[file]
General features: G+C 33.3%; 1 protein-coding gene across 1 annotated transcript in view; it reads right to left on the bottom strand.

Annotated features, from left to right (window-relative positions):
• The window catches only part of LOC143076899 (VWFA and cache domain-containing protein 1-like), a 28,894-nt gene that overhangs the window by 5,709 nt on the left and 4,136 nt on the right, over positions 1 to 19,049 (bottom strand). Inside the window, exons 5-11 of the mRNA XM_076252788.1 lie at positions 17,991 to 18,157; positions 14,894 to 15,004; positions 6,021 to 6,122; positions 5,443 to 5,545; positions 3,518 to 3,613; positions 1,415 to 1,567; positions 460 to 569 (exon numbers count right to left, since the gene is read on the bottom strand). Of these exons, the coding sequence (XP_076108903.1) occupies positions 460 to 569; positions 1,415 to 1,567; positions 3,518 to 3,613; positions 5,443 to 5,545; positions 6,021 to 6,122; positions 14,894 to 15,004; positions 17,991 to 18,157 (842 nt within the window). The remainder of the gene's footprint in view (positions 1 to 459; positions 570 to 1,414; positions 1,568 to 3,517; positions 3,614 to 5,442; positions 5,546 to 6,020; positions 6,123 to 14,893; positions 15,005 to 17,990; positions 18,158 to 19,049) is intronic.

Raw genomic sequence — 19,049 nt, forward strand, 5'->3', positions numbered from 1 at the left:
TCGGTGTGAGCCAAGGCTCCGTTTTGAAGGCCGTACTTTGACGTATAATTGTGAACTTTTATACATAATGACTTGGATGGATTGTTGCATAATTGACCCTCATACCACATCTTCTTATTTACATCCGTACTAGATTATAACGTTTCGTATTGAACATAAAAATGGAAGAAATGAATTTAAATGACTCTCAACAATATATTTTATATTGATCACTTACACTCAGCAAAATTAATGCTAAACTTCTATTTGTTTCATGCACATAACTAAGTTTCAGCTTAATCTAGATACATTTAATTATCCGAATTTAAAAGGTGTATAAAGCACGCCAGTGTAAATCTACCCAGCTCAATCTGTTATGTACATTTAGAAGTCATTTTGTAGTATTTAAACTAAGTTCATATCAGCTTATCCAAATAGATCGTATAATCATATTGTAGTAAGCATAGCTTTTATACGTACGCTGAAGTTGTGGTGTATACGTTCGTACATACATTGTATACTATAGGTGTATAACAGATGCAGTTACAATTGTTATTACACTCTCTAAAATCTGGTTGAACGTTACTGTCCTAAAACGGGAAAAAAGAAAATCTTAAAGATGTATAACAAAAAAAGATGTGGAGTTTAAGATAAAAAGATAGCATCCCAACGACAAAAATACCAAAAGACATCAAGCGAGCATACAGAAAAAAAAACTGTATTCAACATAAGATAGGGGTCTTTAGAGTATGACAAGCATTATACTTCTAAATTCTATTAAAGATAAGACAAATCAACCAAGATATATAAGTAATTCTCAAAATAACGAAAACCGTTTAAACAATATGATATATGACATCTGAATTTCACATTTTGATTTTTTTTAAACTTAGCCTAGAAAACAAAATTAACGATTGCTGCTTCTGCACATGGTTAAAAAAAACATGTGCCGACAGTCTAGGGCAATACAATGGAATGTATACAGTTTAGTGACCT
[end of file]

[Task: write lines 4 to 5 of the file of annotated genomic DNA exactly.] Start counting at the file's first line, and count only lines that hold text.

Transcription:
Raw genomic sequence — 19,049 nt, forward strand, 5'->3', positions numbered from 1 at the left:
TCGGTGTGAGCCAAGGCTCCGTTTTGAAGGCCGTACTTTGACGTATAATTGTGAACTTTTATACATAATGACTTGGATGGATTGTTGCATAATTGACCCTCATACCACATCTTCTTATTTACATCCGTACTAGATTATAACGTTTCGTATTGAACATAAAAATGGAAGAAATGAATTTAAATGACTCTCAACAATATATTTTATATTGATCACTTACACTCAGCAAAATTAATGCTAAACTTCTATTTGTTTCATGCACATAACTAAGTTTCAGCTTAATCTAGATACATTTAATTATCCGAATTTAAAAGGTGTATAAAGCACGCCAGTGTAAATCTACCCAGCTCAATCTGTTATGTACATTTAGAAGTCATTTTGTAGTATTTAAACTAAGTTCATATCAGCTTATCCAAATAGATCGTATAATCATATTGTAGTAAGCATAGCTTTTATACGTACGCTGAAGTTGTGGTGTATACGTTCGTACATACATTGTATACTATAGGTGTATAACAGATGCAGTTACAATTGTTATTACACTCTCTAAAATCTGGTTGAACGTTACTGTCCTAAAACGGGAAAAAAGAAAATCTTAAAGATGTATAACAAAAAAAGATGTGGAGTTTAAGATAAAAAGATAGCATCCCAACGACAAAAATACCAAAAGACATCAAGCGAGCATACAGAAAAAAAAACTGTATTCAACATAAGATAGGGGTCTTTAGAGTATGACAAGCATTATACTTCTAAATTCTATTAAAGATAAGACAAATCAACCAAGATATATAAGTAATTCTCAAAATAACGAAAACCGTTTAAACAATATGATATATGACATCTGAATTTCACATTTTGATTTTTTTTAAACTTAGCCTAGAAAACAAAATTAACGATTGCTGCTTCTGCACATGGTTAAAAAAAACATGTGCCGACAGTCTAGGGCAATACAATGGAATGTATACAGTTTAGTGACCT